Mediation in divorce cases

Under the amendment to the Code of civil procedure of 2005 conciliatory sessions were replaced with voluntary mediation. [10]

The amended law provides that a couple who have applied for divorce or separation can be referred to a mediator by the court or can apply for mediation on their own initiative.

In what can mediation be helpful?

  • A mediator can help the parties reach an agreements as regards the future of their marriage, should they decide to remain married;
  • A mediator can help the parties define the divorce conditions, such as the kind of divorce they apply for (no-fault divorce, divorce by mutual consent or a divorce in which the petitioner must show the other party’s fault), alimony, child custody and division of property.
A divorce or separation case can be referred to mediation at any stage. Mediation is voluntary by all which means that there is no obligation to mediate; the parties can also withdraw in the course of mediation.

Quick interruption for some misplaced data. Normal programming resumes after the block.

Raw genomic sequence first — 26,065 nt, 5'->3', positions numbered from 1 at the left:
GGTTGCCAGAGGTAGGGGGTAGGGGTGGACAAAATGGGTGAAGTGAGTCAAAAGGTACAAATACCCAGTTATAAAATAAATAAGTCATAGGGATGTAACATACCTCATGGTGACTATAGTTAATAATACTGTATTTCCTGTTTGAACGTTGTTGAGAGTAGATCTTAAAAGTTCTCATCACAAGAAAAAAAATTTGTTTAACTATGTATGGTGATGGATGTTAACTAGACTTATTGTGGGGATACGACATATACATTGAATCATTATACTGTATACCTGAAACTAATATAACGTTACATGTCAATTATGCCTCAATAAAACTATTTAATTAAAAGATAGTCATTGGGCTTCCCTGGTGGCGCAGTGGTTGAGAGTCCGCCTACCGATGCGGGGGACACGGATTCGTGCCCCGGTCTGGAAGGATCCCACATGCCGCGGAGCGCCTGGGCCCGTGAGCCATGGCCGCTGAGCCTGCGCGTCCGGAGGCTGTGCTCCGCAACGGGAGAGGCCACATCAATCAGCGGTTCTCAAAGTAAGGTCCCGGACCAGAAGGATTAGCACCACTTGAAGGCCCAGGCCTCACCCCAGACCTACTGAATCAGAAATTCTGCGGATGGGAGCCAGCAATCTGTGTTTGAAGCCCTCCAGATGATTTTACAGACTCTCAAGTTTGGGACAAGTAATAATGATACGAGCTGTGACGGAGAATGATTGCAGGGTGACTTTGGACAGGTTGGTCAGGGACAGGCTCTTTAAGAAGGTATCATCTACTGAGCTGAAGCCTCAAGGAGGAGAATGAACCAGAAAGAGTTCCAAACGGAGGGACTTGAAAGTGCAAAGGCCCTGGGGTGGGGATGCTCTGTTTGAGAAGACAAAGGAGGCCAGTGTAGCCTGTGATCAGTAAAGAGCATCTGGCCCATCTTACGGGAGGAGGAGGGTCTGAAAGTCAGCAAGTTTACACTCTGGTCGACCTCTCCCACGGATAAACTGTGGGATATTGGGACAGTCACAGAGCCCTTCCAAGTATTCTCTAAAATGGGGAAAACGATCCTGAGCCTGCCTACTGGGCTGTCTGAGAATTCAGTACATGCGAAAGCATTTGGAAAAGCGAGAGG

Mediation in commercial and business cases

Mediation procedure is carried out as provided for in the Mediation Centers’ regulations. Business mediation is voluntary; it is an efficient alternative for lengthy court proceedings. Settlement reached before a mediator can be submitted to the court for approval. As in all civil cases, the parties can also apply for the enforcement clause.

How do Polish businessmen view mediation?

Basically, the term itself is known pretty well, but mediation gets usually associated with penal cases, which is not surpirsing if you take into account the sequence of introducing this concept to the Polish law, or is mistaken for arbitration.